The National Infantry Museum and Soldier Center is a $100 million, 190,000-square foot
located right outside the gates of the Fort Benning Maneuver Center of Excellence, home of the
Infantry. The Museum opened in June 2009.
This state-of-the-art facility tells the story of the United States Army Infantryman, from the fields of the American Revolution to the sands of Afghanistan. The museum houses an amazing display of artifacts from all eras of American history and contains numerous interactive multimedia exhibits, bringing our nation's past to life through the latest in technological innovation. The National Infantry Museum emphasizes the values that define the infantryman, as well as the nation he protects: loyalty, duty, respect, selfless service, honor, integrity, and personal courage.
At the National Infantry Museum, your journey through time begins with an emotional march into the past.
Since its formation in 1775, it has been said that the United States Army Infantry has owned the last 100 yards of the battlefield. The Infantry's brothers-in-arms also support the mission but it is the Infantryman's job to face the enemy bayonet to bayonet
The museum's signature exhibit is The Last 100 Yards. A gently sloped ramp contains life-sized dioramas depicting significant battles in the Infantry's history, including Yorktown, Antietam, Soissons, Normandy, Corregidor, Soam-Ni, LZ X-Ray, and Iraq. I have visited numerous military museums during my travels, but I cannot remember when an exhibit has touched me so much. This exhibit, alone, is worth the trip.
In addition to galleries, the National Infantry Museum and Soldier Center also consists of:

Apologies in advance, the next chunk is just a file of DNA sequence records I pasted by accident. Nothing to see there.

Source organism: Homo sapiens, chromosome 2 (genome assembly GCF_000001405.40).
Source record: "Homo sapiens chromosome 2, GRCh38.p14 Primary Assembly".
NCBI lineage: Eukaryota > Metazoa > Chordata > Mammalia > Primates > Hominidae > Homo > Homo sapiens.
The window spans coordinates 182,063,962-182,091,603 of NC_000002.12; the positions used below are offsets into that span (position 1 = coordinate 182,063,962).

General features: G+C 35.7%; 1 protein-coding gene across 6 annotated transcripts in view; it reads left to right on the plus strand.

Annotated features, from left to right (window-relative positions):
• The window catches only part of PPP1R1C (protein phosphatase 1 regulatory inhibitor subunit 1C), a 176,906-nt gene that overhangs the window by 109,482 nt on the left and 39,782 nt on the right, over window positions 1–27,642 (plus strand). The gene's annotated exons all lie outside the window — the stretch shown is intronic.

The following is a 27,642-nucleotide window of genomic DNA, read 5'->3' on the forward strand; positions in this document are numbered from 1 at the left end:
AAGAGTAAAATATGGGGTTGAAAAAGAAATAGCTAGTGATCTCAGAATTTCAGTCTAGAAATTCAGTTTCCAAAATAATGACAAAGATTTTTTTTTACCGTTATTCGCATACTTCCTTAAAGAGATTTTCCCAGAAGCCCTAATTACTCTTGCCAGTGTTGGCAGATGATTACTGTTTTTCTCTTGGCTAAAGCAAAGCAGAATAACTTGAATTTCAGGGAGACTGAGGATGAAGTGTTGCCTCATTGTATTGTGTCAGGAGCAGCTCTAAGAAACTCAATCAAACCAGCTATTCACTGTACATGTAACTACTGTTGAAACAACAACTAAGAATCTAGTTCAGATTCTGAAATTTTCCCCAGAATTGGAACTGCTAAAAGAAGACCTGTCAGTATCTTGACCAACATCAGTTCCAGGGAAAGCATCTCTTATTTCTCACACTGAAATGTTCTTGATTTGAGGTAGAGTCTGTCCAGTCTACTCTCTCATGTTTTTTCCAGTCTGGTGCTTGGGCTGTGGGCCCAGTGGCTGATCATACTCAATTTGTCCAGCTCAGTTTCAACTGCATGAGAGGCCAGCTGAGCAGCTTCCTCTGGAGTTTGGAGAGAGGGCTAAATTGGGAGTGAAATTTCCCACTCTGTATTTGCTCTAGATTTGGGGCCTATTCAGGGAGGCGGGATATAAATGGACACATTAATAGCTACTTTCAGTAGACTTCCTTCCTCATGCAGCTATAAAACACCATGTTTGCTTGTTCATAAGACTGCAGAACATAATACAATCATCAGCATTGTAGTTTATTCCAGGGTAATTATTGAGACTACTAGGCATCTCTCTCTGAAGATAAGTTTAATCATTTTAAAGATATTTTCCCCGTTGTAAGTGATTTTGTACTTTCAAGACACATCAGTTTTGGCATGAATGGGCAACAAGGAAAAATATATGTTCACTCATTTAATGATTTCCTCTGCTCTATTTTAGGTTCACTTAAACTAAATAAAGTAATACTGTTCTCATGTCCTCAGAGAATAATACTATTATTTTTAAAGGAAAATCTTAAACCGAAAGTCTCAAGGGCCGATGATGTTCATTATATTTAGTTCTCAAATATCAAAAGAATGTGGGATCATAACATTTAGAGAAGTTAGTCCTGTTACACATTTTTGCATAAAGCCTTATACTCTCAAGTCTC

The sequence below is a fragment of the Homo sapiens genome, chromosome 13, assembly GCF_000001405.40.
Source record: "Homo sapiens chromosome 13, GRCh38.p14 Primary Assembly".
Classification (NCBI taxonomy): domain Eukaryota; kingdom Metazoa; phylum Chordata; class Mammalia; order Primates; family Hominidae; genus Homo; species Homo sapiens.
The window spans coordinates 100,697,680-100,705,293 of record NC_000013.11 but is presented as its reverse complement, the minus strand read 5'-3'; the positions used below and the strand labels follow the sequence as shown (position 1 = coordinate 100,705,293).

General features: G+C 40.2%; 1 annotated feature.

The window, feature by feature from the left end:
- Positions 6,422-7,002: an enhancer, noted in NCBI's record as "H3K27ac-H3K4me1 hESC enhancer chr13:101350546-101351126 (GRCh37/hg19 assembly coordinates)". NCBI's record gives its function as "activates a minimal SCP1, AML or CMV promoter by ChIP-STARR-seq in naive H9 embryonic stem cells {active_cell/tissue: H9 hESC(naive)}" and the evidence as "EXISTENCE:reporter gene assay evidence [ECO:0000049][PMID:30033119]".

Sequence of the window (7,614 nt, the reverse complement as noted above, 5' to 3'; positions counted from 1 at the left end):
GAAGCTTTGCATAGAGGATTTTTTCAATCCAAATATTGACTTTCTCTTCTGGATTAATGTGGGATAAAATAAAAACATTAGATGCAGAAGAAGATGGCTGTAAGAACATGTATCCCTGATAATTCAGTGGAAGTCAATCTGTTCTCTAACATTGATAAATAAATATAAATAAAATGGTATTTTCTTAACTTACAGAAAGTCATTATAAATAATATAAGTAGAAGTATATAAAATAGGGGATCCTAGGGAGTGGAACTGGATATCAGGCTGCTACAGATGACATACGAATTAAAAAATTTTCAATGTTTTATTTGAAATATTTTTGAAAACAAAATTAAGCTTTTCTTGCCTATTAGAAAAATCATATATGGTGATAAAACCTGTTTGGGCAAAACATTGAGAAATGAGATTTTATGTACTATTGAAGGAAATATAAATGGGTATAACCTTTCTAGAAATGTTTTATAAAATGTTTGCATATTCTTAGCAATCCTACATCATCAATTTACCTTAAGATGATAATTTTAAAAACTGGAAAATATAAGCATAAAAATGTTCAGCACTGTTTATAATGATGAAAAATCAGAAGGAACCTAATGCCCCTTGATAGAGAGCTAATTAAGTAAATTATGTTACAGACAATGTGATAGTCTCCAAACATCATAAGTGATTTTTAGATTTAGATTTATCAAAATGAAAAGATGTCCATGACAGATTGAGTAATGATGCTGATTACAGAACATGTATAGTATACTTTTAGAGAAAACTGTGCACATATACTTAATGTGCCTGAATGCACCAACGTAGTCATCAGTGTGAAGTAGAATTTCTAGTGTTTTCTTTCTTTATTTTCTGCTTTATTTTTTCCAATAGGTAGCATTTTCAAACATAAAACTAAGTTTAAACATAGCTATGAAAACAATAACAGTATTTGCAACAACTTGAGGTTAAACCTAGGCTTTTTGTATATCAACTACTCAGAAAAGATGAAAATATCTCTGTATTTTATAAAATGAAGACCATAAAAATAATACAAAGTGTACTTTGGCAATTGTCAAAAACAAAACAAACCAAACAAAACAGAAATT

The Patriot Park IMAX Theatre
NIM Sim Combat Simulators
The EST2000 Rifle Range
The Fife and Drum Restaurant
The Soldier Store Gift Shop
Memorial Walk of Honor
Until April 2008, the museum was housed in an old army hospital on Fort Benning. Space and conditions for the museum's collection was inadequate. There was a failed attempt to raise money for a new museum in the 1970s. In 1998, the 501(c)(3) National Infantry Foundation was formed to plan, raise funds and to operate a new museum. The National Infantry Foundation has since formed a formal partnership with the army to manage the facility and its contents.
The National Infantry Museum does not receive federal, state or city funding. Through its lease agreement with the National Infantry Foundation, the army reimburses the foundation for approximately 30 percent of the museum's annual operating expenses. The museum relies on donations, memberships and revenue-generating attractions such as the IMAX theatre, combat simulators, Fife and Drum Restaurant, Soldier Store and catering to cover operating expenses.
In April 2012 - three years since opening - the museum welcomed its 1,000,000th visitor. It has received coverage in national and foreign media and it received the Thea Award from the Themed Entertainment Association in 2011.
The IMAX Theater offers a mix of award-winning documentaries and Hollywood blockbusters, many in 3D. Film schedules and ticket prices are posted at the ticket and concessions counter.
Rifle Range and Combat Simulators. Try your hand at firing weapons in a training simulator just like the soldiers use, or embark on a virtual rescue mission in a real Humvee.
Heritage Walk and Walk of Honor. Heritage Walk, lined with state flags and commemorative pavers, leads from the museum to the parade field. Just beyond the parade field is the Memorial Walk of Honor, a park-like area with dozens of memorials to infantry units.
World War II Company Street. Behind the museum you'll find an authentically recreated WWII Company Street. Each of the seven buildings is furnished with period pieces and includes audio recordings of life on an army post during the 1940s.
Tue - Sat 9am - 5pm
Sun - 11am - 5pm
National Infantry Museum and Soldier Center
1775 Legacy Way